A new report from Kelly Blue Book reveals that new vehicle transaction prices decreased by 1.4% in February, while incentives rose 3% month-over-month.
The average car transaction now costs $48,763, which is $705 lower than January but up $2,466 from the same period last year. OEM to dealer incentives are at their highest level in nearly a year, averaging $1,474. The study also mentions that EV prices decreased by more than $1,000 on average for the third month in a row.
Rebecca Rydzewski, Cox Automotive’s research manager of economic and industry analytics said, “the transaction data from February implies that prices will continue to fall at the start of 2023.” Although both luxury and non-luxury prices decreased month over month, higher prices are a result of new models, a more varied product lineup, and restricted discounts.
The average price paid for a new non-luxury vehicle in February 2023 was $44,697 – a reduction of $681 compared to January. Most non-luxury brands experienced ATP reductions between 0.2% and 3.9%, including Chrysler, Dodge, Ford, GMC, Hyundai, Mazda, Subaru, and VW. This is consistent with stronger incentives driving down pricing. In the non-luxury market, Kia and Honda displayed the most price strength, transacting 4% to 6% above sticker price.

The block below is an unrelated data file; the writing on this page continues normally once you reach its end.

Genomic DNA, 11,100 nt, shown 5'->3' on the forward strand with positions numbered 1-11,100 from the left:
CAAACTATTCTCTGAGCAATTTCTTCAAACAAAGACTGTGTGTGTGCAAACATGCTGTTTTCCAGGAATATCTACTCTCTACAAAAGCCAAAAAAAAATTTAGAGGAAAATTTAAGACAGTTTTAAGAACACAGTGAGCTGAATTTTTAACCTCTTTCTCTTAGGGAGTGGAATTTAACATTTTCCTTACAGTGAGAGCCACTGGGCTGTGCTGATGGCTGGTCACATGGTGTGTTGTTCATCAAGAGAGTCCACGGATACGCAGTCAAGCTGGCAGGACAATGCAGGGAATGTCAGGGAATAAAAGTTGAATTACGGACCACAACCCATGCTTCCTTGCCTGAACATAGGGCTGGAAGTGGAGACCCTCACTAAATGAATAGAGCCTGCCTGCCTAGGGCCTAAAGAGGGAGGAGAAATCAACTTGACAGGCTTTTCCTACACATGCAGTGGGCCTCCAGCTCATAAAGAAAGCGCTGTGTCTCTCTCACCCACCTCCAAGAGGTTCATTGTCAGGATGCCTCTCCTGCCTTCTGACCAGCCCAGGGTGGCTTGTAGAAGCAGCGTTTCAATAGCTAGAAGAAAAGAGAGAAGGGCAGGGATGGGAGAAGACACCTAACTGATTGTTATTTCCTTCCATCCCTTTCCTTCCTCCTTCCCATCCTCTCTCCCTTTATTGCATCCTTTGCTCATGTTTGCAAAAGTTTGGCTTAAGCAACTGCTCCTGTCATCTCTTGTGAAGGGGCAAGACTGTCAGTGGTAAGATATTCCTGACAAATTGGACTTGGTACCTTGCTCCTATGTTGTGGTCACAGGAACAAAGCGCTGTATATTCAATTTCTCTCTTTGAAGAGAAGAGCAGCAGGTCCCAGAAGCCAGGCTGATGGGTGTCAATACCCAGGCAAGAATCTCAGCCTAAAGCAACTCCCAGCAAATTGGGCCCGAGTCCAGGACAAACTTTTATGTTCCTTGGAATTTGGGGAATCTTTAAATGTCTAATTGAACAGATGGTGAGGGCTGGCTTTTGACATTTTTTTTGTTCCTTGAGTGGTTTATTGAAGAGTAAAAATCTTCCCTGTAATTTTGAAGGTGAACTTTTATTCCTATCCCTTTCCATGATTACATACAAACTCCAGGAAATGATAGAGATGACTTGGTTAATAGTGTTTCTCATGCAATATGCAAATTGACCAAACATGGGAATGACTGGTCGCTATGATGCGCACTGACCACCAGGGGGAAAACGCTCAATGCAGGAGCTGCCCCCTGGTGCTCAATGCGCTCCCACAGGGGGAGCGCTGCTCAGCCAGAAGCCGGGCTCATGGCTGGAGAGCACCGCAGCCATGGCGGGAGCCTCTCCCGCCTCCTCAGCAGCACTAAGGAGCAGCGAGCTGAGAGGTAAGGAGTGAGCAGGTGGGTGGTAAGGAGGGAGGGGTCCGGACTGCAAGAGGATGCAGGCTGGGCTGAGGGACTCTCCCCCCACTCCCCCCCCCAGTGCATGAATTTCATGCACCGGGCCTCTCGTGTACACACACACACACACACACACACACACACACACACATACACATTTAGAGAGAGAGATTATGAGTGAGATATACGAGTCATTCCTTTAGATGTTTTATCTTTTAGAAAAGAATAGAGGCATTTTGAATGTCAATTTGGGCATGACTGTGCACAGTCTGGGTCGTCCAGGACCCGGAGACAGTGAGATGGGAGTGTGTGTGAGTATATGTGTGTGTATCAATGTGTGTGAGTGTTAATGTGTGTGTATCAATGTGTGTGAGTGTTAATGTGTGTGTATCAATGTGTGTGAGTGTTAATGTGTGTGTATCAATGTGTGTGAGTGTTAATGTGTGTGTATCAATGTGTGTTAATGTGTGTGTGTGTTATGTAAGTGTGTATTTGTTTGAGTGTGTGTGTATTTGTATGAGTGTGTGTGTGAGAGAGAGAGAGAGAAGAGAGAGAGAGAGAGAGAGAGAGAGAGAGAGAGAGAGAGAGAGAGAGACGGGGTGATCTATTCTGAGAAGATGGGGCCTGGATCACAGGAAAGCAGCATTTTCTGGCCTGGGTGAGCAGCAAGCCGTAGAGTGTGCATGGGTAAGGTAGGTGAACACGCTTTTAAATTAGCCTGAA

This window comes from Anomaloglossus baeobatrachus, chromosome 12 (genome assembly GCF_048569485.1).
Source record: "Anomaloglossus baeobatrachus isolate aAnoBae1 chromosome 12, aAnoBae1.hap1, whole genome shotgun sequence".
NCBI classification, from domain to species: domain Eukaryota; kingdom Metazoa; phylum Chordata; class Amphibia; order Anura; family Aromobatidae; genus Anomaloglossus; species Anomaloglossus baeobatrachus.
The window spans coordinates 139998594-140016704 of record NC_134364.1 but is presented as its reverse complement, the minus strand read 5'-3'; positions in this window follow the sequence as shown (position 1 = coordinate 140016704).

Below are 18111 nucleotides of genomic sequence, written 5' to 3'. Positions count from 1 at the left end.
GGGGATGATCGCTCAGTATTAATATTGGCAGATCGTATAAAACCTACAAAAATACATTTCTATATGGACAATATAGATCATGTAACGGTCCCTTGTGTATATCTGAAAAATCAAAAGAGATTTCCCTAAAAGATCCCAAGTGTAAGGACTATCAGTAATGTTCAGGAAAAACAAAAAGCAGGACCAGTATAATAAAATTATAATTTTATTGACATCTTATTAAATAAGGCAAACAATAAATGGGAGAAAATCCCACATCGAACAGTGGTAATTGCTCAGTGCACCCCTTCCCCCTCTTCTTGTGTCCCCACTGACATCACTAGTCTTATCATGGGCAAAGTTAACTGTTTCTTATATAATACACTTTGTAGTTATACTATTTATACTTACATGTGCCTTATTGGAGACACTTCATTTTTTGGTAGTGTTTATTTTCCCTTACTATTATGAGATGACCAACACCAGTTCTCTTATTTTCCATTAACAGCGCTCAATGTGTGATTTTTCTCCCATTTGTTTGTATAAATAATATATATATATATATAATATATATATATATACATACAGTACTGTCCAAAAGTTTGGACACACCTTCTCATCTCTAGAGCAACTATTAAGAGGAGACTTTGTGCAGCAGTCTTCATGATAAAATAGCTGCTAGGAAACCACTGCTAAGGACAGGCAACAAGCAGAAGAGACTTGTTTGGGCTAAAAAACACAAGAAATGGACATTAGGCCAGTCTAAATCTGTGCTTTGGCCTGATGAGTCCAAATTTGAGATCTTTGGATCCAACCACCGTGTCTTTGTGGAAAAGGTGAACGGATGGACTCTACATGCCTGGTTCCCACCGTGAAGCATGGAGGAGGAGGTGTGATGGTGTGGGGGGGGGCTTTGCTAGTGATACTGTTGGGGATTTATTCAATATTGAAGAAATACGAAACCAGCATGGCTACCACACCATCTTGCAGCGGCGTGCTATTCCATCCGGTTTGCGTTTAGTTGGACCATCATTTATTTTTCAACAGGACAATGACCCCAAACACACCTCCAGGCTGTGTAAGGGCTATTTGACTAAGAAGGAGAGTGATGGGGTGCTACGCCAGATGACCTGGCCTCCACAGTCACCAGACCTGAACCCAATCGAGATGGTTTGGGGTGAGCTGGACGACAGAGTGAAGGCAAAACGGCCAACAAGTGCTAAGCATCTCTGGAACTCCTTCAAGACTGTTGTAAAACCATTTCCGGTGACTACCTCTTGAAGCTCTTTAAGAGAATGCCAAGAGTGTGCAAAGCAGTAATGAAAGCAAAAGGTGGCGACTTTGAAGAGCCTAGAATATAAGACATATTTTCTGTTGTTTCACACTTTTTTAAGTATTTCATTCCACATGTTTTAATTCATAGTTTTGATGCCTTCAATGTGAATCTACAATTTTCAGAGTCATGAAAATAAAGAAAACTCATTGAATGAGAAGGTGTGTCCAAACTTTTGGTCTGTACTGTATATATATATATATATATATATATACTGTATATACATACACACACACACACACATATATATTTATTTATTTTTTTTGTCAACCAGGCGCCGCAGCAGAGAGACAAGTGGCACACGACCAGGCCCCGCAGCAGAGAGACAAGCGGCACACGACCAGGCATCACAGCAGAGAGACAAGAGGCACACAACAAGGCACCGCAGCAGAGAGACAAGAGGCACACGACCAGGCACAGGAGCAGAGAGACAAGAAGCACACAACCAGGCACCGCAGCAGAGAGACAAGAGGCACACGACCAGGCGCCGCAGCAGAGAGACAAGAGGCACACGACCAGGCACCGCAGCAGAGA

Elevated sales of luxury vehicles have been a major contributor to overall higher new-vehicle pricing. When compared to January, the average cost of a new EV fell by $1,050 or down 1.8% in February. According to estimates from Kelley Blue Book, the typical new EV sold for $58,385, which is still significantly more than the industry standard. Significant price reductions from
February incentives increased to 3.0% of the average transaction price from 2.8% in January, marking a 10-month high. But incentive spending is still historically low. In comparison, Kelley Blue Book calculated incentives averaged 8.3% of ATP of February 2021.
Rydzewski added, “It will be interesting to see if this increasing trend continues as inventory increases after nearly a year of incentives below 3% of ATP.”